Just Wait

Michael Bierut reacts to the reactions to the new logo for The Met by providing an analogy to how it took time to appreciate the genius of Miles Davis' Bitches Brew:

But I can pinpoint the moment my mind was changed about what music was and what music could be. It was when I heard the first song, disc one, side one, on Bitches Brew. "Pharaoh's Dance" didn't sound anything like Chicago. It didn't sound like anything. It didn't seem to have any structure, no verses, no bridges. I hated it. But I listened to it again, and then again. I started absorbing its dense, subterranean patterns. And I realized, for the first time but not the last, that something truly new takes time to appreciate and understand.

As Beirut says, the social media we use to consume and create content encourages snap judgements.

This one of the reasons I choose to react to things on this site. I gives me time to sit with my thoughts and decide on the most accurate words to explain myself. This is also why I never use the comments section below articles I've read.

Sit with your thoughts. Let them marinate. Sometimes they'll go sour like milk, and other times they'll age like wine.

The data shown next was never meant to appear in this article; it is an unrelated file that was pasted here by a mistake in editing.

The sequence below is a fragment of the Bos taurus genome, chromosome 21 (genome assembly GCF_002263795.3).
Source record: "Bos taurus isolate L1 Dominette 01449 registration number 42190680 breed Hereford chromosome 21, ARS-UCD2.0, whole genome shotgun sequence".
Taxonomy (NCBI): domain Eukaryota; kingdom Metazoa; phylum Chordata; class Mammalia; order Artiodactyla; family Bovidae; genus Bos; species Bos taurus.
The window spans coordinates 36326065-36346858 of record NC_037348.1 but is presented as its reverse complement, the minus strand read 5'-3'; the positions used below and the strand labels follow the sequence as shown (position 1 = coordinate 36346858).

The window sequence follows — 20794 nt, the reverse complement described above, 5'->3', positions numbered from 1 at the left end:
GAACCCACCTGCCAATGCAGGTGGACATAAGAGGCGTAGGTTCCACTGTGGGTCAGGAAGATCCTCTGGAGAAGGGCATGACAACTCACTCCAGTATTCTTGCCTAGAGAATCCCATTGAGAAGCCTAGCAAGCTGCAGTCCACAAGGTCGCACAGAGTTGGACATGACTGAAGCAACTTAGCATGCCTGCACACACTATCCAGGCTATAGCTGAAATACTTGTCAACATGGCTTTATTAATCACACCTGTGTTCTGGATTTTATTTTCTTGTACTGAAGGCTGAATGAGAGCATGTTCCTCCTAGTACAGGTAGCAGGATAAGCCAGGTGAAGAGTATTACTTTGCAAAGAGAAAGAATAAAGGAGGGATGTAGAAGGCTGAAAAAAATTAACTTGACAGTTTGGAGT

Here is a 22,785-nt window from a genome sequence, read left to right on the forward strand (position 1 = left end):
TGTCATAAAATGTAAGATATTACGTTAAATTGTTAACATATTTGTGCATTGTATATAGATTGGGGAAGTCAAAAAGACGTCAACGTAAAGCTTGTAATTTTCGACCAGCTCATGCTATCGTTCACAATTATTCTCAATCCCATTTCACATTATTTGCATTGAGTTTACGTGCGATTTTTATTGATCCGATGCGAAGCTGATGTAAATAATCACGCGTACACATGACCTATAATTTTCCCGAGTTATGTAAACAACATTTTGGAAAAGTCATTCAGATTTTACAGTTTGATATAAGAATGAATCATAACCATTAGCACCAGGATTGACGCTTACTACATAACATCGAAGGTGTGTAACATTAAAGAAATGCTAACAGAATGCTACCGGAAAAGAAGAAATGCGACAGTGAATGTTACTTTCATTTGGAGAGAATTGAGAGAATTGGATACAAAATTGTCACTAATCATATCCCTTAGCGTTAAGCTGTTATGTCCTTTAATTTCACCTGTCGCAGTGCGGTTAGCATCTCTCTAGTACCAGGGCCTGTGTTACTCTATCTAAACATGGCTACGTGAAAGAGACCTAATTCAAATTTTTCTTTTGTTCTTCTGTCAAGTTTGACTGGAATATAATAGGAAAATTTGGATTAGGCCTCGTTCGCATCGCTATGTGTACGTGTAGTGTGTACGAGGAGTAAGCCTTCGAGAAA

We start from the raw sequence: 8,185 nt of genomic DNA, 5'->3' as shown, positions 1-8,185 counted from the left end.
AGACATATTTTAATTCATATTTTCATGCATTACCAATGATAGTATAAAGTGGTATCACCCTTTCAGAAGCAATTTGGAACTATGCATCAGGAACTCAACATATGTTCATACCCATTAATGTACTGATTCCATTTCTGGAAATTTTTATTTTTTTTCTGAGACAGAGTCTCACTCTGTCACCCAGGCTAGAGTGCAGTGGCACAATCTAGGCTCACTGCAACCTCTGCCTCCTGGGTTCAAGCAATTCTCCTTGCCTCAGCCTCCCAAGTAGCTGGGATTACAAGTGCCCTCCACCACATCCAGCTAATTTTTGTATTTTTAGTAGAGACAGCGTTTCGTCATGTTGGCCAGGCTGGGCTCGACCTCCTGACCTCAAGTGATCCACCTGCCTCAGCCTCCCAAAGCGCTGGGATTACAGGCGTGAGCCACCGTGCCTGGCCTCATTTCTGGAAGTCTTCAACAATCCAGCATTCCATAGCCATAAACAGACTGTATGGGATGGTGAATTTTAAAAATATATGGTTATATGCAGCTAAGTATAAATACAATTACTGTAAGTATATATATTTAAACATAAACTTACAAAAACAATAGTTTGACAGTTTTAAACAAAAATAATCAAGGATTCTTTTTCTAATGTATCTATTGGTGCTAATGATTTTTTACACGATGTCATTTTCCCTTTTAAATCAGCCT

“There’s just so much THE.”

Over at Brand New, Mark Kingsley reviews the new identity for The Metropolitan Museum of Art (aka The Met):

This seems strange. I call it The Met. My friends call it The Met. But this is most likely specific to residents of New York City. As Parisians call it “le Beaubourg” while the rest of the world says “Centre Georges Pompidou,” I suspect most of the world knows it as the Metropolitan Museum of Art. This was generally confirmed over the weekend as I polled friends and students with international backgrounds.

Basically, an odd, if not solipsistic, naming choice for such an international destination.

And Armin Vit in the comments:

The new logo... Yeah, it's very VERY weird. The first time I saw it, my gut reaction was to smash the banana I was eating into my eyes and then put my face in front of a hungry monkey. Over the past days, as criticism has mounted and I was waiting for either Wolff Olins or The Met to release something better than a blurry photo of the logo, I came to not hate the logo. I don't love it by any stretch of the imagination and I don't think it's traditionally good in any way, but in its uniqueness it really is just a matter of time before it becomes familiar and normal. Still, it's a weird logo, and it still makes me cringe because those letters were not meant to be in a ligature, much less a double-decker of a triple-ligature. The "T"s in particular, with the half serifs on the bottom are unacceptable and the "E" with its tilted middle serif would have looked great on another wordmark but here it creates a striking imbalance.

I agree with Darrin Crescenzi in the comments. There's a lot of THE going on in that logo.

Hierarchy anyone?